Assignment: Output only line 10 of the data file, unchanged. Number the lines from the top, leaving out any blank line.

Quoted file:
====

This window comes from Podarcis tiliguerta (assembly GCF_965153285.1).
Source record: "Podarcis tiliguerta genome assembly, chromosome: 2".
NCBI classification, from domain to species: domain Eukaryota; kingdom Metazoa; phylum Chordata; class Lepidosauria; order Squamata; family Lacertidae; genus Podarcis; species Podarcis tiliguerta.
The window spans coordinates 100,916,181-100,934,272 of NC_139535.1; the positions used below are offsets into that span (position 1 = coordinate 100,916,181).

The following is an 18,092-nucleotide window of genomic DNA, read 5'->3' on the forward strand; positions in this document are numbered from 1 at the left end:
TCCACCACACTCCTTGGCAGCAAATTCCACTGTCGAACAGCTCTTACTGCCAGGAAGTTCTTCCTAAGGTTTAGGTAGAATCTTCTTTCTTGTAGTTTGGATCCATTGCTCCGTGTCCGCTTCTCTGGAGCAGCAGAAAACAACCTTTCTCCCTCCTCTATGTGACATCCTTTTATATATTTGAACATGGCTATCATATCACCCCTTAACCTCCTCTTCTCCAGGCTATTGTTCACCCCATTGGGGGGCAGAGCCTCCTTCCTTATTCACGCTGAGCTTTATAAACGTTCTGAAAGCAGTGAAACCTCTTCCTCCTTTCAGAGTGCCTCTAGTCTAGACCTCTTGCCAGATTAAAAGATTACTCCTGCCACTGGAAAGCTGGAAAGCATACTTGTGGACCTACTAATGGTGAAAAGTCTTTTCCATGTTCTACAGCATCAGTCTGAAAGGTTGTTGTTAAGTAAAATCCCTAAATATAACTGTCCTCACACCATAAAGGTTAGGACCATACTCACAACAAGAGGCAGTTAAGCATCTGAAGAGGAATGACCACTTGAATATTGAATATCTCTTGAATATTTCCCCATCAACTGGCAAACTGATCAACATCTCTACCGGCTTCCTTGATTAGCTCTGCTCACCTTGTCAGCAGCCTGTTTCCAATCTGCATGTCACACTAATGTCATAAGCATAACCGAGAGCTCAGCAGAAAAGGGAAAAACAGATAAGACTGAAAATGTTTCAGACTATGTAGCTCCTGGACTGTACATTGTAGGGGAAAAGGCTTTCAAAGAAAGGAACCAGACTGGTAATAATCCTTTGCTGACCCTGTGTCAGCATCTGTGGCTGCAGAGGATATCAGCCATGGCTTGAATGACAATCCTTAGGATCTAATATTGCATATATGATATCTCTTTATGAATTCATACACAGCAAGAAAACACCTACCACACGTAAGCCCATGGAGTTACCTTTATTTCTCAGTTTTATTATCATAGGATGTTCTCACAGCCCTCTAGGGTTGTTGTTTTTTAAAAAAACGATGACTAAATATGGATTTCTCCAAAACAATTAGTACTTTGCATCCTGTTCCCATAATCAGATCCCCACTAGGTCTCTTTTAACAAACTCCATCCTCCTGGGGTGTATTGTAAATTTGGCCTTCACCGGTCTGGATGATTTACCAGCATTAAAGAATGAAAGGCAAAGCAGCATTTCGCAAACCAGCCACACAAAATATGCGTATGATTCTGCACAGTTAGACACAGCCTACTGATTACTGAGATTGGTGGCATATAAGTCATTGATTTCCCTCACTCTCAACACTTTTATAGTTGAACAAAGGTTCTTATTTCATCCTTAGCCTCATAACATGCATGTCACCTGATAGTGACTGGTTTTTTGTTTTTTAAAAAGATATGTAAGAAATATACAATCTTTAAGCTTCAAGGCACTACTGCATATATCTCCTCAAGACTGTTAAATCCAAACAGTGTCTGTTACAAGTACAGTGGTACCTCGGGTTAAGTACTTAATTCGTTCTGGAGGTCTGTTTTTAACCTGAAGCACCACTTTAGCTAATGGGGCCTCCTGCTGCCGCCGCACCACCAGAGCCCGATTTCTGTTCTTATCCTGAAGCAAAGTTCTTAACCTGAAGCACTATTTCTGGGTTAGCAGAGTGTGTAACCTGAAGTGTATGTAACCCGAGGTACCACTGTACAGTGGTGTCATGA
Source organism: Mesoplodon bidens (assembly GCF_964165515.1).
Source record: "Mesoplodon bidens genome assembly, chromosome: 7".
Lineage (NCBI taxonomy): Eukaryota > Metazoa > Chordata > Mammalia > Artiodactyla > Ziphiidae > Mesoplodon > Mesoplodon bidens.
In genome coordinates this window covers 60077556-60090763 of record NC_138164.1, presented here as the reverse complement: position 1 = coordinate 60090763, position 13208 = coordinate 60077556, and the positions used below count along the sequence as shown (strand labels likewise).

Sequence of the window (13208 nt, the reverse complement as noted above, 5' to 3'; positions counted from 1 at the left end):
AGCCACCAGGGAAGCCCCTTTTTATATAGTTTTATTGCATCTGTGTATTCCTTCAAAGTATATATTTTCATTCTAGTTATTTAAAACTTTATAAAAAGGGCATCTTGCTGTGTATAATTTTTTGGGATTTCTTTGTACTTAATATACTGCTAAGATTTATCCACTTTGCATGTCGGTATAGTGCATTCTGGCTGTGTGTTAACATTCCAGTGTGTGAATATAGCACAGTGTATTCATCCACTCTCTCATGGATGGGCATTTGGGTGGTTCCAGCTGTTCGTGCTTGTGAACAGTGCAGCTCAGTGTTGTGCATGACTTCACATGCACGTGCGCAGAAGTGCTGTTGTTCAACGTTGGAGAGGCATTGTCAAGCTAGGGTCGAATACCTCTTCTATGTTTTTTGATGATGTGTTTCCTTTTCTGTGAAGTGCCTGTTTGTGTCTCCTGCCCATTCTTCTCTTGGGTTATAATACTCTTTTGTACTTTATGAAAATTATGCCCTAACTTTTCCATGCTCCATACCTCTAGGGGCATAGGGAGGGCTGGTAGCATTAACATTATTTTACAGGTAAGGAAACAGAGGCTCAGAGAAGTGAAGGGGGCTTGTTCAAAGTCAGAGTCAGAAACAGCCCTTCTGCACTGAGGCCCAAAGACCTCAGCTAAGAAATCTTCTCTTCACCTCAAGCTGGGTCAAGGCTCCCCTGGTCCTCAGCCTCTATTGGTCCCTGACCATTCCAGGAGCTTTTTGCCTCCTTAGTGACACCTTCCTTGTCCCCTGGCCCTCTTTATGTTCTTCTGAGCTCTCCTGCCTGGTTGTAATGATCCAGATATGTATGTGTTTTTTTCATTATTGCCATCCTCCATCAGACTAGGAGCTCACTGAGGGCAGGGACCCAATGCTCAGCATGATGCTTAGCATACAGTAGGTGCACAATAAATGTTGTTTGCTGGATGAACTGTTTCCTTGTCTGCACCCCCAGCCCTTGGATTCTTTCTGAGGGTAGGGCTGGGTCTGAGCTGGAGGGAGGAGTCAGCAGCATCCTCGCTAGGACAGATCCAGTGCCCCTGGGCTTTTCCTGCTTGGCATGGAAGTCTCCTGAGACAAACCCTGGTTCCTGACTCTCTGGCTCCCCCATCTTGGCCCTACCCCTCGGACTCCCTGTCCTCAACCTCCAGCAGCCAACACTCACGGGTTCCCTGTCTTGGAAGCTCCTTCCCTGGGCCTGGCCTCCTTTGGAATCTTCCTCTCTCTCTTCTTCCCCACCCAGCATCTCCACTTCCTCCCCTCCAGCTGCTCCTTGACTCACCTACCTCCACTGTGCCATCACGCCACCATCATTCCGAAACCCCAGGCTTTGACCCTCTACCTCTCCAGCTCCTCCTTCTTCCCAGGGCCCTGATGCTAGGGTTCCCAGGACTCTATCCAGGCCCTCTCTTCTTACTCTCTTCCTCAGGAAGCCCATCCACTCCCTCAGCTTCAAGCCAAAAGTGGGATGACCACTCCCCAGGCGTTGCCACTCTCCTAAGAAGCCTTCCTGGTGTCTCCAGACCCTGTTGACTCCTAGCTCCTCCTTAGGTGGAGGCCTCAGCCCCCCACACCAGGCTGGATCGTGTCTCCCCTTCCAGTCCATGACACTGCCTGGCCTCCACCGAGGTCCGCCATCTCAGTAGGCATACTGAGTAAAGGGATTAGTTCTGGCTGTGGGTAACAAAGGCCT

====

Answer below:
In genome coordinates this window covers 60077556-60090763 of record NC_138164.1, presented here as the reverse complement: position 1 = coordinate 60090763, position 13208 = coordinate 60077556, and the positions used below count along the sequence as shown (strand labels likewise).